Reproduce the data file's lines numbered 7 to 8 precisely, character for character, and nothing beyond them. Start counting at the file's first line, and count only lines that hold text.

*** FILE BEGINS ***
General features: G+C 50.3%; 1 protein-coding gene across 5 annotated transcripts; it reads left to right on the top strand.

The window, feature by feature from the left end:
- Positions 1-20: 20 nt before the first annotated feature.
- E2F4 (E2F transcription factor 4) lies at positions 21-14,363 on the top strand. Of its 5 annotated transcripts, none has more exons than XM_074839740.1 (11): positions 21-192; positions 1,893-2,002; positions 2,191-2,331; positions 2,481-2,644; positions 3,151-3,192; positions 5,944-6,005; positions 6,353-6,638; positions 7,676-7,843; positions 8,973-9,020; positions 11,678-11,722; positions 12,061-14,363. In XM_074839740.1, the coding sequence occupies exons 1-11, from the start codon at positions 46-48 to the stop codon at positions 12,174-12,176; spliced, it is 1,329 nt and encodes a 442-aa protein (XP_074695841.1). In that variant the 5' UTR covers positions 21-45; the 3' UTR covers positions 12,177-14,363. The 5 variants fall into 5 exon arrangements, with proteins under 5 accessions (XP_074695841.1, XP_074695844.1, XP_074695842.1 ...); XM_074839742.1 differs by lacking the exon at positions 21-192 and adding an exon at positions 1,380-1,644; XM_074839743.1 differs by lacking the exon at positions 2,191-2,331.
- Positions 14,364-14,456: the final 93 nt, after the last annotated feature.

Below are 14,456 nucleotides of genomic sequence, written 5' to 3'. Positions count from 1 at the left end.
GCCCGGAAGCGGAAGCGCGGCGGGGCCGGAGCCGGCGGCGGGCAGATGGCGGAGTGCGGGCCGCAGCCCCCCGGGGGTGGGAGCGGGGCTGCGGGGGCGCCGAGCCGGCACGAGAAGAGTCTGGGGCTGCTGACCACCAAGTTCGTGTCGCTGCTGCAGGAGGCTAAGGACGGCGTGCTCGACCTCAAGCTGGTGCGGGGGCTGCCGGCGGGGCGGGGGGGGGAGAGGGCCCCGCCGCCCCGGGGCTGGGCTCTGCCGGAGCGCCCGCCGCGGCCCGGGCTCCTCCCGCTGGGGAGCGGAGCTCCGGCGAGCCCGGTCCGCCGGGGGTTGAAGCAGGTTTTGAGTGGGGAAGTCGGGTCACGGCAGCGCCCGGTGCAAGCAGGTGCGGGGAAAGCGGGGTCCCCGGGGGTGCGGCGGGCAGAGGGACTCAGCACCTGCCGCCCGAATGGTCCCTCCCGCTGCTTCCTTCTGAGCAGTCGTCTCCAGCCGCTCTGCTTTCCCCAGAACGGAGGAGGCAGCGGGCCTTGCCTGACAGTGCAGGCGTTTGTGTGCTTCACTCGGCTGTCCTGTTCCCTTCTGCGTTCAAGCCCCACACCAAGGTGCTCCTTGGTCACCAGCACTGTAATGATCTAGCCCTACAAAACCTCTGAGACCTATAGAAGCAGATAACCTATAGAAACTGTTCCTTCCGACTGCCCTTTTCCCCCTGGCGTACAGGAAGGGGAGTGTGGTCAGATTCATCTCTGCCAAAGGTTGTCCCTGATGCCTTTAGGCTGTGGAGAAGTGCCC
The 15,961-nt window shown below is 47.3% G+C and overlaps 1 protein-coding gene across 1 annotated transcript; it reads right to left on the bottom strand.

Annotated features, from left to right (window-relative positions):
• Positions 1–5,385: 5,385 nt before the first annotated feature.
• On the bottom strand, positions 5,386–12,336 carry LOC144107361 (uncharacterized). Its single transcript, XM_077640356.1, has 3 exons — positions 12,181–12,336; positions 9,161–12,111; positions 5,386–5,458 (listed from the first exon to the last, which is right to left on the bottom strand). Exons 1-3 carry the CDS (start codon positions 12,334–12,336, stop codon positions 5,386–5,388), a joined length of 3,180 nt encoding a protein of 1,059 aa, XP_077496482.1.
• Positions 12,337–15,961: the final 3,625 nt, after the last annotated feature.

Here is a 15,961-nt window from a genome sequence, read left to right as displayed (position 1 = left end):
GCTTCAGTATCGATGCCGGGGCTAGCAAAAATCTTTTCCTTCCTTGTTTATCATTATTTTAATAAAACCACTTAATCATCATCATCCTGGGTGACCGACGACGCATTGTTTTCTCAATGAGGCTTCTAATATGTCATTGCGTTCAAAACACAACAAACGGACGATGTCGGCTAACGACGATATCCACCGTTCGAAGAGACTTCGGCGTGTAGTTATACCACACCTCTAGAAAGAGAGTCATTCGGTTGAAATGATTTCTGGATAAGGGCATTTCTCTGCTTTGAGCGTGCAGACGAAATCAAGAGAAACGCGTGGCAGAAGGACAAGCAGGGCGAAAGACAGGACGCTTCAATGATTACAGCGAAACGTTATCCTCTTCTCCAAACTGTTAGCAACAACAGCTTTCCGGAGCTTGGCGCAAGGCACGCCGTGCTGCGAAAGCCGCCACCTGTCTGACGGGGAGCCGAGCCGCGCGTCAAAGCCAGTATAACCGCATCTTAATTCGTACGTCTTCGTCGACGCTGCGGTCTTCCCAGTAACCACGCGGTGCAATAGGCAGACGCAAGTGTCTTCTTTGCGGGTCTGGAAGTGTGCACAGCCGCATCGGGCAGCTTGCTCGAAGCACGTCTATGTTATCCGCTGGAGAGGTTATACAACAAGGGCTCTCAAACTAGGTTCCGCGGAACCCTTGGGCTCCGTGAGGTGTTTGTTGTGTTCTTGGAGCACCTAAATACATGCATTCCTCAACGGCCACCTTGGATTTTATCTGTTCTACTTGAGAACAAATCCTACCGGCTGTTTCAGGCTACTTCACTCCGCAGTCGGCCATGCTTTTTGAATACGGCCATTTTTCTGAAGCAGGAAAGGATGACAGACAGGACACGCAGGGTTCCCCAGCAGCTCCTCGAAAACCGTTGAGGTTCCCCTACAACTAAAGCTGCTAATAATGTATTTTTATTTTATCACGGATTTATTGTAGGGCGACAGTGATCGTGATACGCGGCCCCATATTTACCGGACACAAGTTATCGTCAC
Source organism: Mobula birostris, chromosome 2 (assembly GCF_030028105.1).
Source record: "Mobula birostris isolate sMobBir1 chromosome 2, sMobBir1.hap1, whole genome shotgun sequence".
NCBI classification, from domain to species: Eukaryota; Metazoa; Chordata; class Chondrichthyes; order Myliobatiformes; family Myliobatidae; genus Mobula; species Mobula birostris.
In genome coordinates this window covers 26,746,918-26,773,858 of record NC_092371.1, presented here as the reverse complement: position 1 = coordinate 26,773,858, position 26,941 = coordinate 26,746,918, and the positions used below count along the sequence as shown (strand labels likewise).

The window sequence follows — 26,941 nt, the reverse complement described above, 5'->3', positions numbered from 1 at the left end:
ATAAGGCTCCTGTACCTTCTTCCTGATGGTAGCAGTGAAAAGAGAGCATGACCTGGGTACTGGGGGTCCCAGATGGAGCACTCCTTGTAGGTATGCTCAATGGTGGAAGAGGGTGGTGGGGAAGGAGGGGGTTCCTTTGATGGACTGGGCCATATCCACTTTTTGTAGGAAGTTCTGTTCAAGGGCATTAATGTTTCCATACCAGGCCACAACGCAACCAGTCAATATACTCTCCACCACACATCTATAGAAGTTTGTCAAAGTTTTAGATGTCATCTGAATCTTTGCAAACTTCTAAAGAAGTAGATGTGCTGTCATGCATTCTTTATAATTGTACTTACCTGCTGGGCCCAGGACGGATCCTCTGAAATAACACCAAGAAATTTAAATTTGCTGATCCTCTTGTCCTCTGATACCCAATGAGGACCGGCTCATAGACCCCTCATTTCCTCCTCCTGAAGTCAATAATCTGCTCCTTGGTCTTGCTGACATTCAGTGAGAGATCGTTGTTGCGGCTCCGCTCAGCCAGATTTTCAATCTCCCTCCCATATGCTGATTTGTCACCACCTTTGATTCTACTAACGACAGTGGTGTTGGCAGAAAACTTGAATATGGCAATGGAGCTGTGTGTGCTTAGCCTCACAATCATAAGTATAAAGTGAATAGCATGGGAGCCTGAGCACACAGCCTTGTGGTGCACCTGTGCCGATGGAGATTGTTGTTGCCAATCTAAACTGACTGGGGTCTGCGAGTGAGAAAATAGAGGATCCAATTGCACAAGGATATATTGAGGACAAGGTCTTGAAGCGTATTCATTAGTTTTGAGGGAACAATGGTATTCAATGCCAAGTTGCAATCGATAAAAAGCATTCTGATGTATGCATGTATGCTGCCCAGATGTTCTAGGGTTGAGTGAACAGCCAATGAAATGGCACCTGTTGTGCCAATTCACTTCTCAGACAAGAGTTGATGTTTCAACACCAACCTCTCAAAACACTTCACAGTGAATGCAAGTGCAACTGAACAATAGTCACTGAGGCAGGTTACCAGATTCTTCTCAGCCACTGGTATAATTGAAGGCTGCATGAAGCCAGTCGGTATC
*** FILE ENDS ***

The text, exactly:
GCCCGGAAGCGGAAGCGCGGCGGGGCCGGAGCCGGCGGCGGGCAGATGGCGGAGTGCGGGCCGCAGCCCCCCGGGGGTGGGAGCGGGGCTGCGGGGGCGCCGAGCCGGCACGAGAAGAGTCTGGGGCTGCTGACCACCAAGTTCGTGTCGCTGCTGCAGGAGGCTAAGGACGGCGTGCTCGACCTCAAGCTGGTGCGGGGGCTGCCGGCGGGGCGGGGGGGGGAGAGGGCCCCGCCGCCCCGGGGCTGGGCTCTGCCGGAGCGCCCGCCGCGGCCCGGGCTCCTCCCGCTGGGGAGCGGAGCTCCGGCGAGCCCGGTCCGCCGGGGGTTGAAGCAGGTTTTGAGTGGGGAAGTCGGGTCACGGCAGCGCCCGGTGCAAGCAGGTGCGGGGAAAGCGGGGTCCCCGGGGGTGCGGCGGGCAGAGGGACTCAGCACCTGCCGCCCGAATGGTCCCTCCCGCTGCTTCCTTCTGAGCAGTCGTCTCCAGCCGCTCTGCTTTCCCCAGAACGGAGGAGGCAGCGGGCCTTGCCTGACAGTGCAGGCGTTTGTGTGCTTCACTCGGCTGTCCTGTTCCCTTCTGCGTTCAAGCCCCACACCAAGGTGCTCCTTGGTCACCAGCACTGTAATGATCTAGCCCTACAAAACCTCTGAGACCTATAGAAGCAGATAACCTATAGAAACTGTTCCTTCCGACTGCCCTTTTCCCCCTGGCGTACAGGAAGGGGAGTGTGGTCAGATTCATCTCTGCCAAAGGTTGTCCCTGATGCCTTTAGGCTGTGGAGAAGTGCCC
The 15,961-nt window shown below is 47.3% G+C and overlaps 1 protein-coding gene across 1 annotated transcript; it reads right to left on the bottom strand.